Just like fingerprints, your teeth and how they fit in your mouth have a pattern that is uniquely yours.

So take care of that smile!

Q and A with Dr. Klein

When should I take my child for their first visit?

First dental visits are mostly educational. The American Academy of Pediatric Dentistry recommends every child visit the dentist by their first birthday. We think between 12 and 18 months is a good time, especially if it’s your first child. This “well baby check” establishes a dental home and helps ensure your family learns what you’ll need to help your child remain cavity-free. Waiting until you see a cavity or your child has pain is too late. He or she is much more likely to have a pleasant and fun visit when their mouth is comfortable.

But what if he or she cries? They won’t even let me brush.

Relax and remember – we love what we do even if they cry or refuse to cooperate. Having said that, there are a few things you can do. Select an appointment time when your child is alert and rested. Explain that the dentist is a friend who will help keep their teeth healthy and that the visit will be fun. Answer all your child’s questions positively and avoid using scary words like “hurt.” If you have any questions about the appointment, please ask. As you become more confident, so will your child.

What is the difference between a pediatric dentist and a general dentist?

Pediatric dentists are the pediatricians of dentistry. They are specially trained for children’s unique oral health needs. Dr. Ray had two additional years of specialized study focused on child psychology, growth and development, and pediatric health care. Our office is equipped with lots of games and toys to keep little ones entertained – we even have TV while they’re in the chair!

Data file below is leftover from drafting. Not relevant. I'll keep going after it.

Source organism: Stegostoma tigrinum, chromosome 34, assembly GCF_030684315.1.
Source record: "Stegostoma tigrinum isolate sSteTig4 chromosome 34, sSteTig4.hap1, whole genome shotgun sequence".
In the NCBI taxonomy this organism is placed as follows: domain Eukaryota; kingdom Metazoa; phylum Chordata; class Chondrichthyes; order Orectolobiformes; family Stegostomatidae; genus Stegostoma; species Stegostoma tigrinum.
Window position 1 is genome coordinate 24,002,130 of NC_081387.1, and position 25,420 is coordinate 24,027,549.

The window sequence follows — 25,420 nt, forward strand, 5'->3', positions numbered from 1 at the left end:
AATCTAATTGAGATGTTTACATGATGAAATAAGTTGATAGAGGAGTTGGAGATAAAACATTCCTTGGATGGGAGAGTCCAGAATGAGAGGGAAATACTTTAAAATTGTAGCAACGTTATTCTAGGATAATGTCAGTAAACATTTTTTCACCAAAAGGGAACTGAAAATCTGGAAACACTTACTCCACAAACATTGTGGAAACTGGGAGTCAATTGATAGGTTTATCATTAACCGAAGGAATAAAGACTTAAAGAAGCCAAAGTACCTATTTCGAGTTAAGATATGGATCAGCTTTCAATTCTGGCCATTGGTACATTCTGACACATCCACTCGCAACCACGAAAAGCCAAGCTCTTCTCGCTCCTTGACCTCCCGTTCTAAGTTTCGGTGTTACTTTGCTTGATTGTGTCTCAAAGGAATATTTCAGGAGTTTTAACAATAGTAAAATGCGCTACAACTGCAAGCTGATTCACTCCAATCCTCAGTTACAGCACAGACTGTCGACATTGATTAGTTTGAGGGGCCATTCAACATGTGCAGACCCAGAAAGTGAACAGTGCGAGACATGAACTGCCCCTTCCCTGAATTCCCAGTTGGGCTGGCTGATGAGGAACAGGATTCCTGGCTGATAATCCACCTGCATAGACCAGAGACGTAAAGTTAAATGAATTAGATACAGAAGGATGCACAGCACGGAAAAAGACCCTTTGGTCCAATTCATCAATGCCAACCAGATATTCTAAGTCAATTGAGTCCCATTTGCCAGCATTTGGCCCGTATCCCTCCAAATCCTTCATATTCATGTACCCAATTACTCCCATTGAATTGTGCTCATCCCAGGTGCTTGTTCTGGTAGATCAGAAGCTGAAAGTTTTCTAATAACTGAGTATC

What happens at the first visit?

Sometimes a first visit involves nothing more than a ride in the chair sitting on your lap and sometimes it’s a full exam and cleaning. We believe it’s important to make a positive first impression. We’ll always go over diet and good oral hygiene habits. And finally, we’ll complement your child on a job well done and let them know we can’t wait to see them again.

I can just let the baby teeth fall out right?

Not true! While it is true that baby teeth eventually come out, they are essential in the meantime. It’s important to know that baby teeth fall out in two waves – the front teeth usually between 6 and 8 years of age, while the back teeth fall out later – between 10 and 12 years. Left untreated, dental cavities can result in problems in growth, development, school performance, and peer relationships. So unless they’re about to lose that tooth, it’s usually best to try to fix.

How can I make sure my child doesn’t get any cavities?

Great question! Start with a good, balanced diet with limited snacks and sugar drinks. Next, add flossing once a day (yes, even the little ones) and twice daily brushing. Parents should brush preschoolers’ teeth and assist the brushing for school-age children until they are 7 to 8 years of age (about the same time they can tie their own shoelaces or write in cursive). Finish with regular visits to the dentist every six months and you’re on your way to good dental health.